The quickest runs came by brake-torquing the engine to 2,000 rpm. This got the 9-3's turbo spinning and resulted in a much stronger launch, shaving nearly three-tenths off the zero-to-60 time. Leaving the automatic in "Drive" resulted in positive upshifts at 6,000 rpm while manually shifting the 9-3 at redline (6,300 rpm) only slowed it down. The one issue we noticed when using the manual shift mode was a re-occurring reluctance to upshift, often requiring a second push on the shifter.
Consistency was the 9-3's forte when braking. Three runs, one after the other, netted less than a one-foot variance. Obviously, brake fade isn't an issue with this car. Pedal modulation was also excellent with only minimal ABS kickback and very little "pedal sink" under maximum braking. The car remained straight and nose dive was modest, but we did notice very quick bursts of rear-wheel lockup. However, the consistently low numbers speak for themselves. This thing stops!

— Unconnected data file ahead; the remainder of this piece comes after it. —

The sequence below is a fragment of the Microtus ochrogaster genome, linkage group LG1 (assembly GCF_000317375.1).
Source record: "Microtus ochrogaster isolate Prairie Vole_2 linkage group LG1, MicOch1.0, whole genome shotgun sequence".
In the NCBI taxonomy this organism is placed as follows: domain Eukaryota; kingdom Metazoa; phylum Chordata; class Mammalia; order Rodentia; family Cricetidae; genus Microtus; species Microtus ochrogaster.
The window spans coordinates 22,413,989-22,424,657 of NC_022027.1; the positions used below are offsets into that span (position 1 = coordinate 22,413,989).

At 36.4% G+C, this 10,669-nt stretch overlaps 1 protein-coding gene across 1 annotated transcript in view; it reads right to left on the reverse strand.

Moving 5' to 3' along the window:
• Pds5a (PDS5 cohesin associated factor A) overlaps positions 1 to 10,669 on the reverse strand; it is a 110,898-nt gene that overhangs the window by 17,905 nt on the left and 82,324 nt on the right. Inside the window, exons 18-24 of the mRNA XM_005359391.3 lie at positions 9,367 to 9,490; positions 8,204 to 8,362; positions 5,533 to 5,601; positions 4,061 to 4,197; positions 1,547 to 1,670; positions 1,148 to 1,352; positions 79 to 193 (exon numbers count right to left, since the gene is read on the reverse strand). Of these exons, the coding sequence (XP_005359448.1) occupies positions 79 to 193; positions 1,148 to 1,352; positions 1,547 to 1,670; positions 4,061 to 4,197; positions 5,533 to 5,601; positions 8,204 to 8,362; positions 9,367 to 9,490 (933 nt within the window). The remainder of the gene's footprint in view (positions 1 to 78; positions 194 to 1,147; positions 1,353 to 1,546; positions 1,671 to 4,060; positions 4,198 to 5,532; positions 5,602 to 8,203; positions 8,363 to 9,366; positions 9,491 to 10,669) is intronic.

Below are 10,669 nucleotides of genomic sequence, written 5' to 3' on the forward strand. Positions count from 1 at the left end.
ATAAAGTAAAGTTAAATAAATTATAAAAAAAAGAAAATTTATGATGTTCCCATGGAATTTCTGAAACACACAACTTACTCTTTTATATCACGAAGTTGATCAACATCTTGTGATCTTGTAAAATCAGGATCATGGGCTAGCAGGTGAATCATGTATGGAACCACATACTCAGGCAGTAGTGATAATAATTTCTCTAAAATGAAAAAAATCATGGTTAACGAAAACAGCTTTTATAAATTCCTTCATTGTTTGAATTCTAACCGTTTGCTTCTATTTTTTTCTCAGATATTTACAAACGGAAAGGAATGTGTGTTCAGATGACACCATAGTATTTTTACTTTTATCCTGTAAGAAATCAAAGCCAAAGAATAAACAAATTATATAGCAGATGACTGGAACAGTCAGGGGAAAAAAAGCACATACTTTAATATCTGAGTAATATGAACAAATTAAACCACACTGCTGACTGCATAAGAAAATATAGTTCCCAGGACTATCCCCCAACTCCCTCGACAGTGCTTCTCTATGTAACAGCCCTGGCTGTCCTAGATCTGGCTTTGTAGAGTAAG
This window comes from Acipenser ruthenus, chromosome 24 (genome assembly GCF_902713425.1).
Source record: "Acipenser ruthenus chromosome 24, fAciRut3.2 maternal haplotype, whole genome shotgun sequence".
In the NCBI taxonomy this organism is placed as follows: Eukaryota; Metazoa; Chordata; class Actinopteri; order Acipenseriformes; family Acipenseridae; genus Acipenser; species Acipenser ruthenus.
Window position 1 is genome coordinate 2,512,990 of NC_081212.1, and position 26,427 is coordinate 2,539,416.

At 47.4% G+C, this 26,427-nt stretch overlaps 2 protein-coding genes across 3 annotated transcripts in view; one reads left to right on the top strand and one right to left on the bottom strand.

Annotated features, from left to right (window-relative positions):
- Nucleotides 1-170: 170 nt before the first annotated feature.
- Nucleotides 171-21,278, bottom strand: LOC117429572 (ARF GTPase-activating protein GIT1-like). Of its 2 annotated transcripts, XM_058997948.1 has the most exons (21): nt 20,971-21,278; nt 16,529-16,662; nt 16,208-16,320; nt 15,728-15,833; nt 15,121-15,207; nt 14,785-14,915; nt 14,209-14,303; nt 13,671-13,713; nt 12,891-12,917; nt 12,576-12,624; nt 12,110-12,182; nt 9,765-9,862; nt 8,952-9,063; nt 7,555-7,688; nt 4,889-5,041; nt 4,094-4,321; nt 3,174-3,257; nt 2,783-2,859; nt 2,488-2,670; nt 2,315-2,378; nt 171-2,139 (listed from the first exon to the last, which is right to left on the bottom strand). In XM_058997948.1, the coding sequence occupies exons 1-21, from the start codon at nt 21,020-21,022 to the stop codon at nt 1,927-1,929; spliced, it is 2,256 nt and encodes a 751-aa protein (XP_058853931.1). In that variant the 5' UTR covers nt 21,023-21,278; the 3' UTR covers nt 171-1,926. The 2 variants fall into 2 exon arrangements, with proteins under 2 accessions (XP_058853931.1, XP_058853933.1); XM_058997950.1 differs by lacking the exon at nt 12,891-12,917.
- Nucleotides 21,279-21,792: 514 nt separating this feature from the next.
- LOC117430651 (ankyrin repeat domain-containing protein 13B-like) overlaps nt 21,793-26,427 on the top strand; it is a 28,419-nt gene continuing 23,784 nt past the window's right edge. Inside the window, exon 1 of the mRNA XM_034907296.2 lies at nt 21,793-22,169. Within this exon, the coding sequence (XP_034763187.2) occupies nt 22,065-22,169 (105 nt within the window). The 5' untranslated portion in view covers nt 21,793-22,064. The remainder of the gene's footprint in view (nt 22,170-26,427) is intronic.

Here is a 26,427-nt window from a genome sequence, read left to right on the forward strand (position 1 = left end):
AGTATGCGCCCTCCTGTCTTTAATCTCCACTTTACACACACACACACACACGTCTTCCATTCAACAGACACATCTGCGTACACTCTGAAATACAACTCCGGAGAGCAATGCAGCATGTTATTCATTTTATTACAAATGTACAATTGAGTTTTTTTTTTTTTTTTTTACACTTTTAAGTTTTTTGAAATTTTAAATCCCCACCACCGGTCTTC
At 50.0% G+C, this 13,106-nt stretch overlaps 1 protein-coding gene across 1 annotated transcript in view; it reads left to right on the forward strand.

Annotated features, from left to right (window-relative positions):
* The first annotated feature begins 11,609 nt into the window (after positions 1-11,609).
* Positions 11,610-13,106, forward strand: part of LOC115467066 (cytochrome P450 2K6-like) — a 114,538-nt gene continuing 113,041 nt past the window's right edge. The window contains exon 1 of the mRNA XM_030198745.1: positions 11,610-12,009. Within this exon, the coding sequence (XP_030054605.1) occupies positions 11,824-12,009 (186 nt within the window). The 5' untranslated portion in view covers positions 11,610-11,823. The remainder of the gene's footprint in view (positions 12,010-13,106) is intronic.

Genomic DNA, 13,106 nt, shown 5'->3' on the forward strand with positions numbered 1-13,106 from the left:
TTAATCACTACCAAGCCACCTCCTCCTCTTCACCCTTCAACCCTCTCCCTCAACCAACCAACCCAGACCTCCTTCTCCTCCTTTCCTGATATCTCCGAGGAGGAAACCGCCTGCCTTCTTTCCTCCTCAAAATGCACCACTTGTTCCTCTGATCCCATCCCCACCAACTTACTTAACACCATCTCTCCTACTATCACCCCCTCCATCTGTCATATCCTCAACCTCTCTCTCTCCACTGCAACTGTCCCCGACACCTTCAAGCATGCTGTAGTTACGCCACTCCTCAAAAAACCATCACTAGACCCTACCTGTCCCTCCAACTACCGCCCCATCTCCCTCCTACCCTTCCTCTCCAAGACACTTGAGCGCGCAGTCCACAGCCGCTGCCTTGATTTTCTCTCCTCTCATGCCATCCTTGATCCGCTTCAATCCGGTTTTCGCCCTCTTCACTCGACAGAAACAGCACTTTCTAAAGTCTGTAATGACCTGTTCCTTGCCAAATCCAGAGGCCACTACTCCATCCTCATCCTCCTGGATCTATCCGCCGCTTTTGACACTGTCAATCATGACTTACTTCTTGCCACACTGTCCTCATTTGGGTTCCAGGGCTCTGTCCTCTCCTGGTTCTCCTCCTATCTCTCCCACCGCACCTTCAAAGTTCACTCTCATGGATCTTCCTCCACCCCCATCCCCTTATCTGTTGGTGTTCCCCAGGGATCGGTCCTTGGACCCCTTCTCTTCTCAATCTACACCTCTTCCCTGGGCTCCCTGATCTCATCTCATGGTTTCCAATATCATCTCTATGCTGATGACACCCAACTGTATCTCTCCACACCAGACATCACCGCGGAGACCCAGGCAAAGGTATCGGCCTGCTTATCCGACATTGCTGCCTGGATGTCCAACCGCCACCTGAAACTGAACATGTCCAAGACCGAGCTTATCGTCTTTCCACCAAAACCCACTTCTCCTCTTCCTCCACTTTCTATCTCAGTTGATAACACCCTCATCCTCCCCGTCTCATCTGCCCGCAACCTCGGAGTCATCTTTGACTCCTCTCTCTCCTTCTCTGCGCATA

Easily the most rewarding Saab we've had in the slalom. Very nimble and stable, plus plenty of torque when powering out of the final few cones. It was actually a bit tough to place in the slalom because the car felt smaller than it was, resulting in several dropped cones. Steering was responsive with adequate feedback and weighting. Worth noting is that this car had the 17-inch wheels and tires, but did NOT have the actual sport suspension that production models will have. It's reasonable to assume that a 9-3 sedan with the full sport-tuned suspension will perform even better. As front-drive entry-luxury sedans go, this one seems as capable as anything in the class. Karl Brauer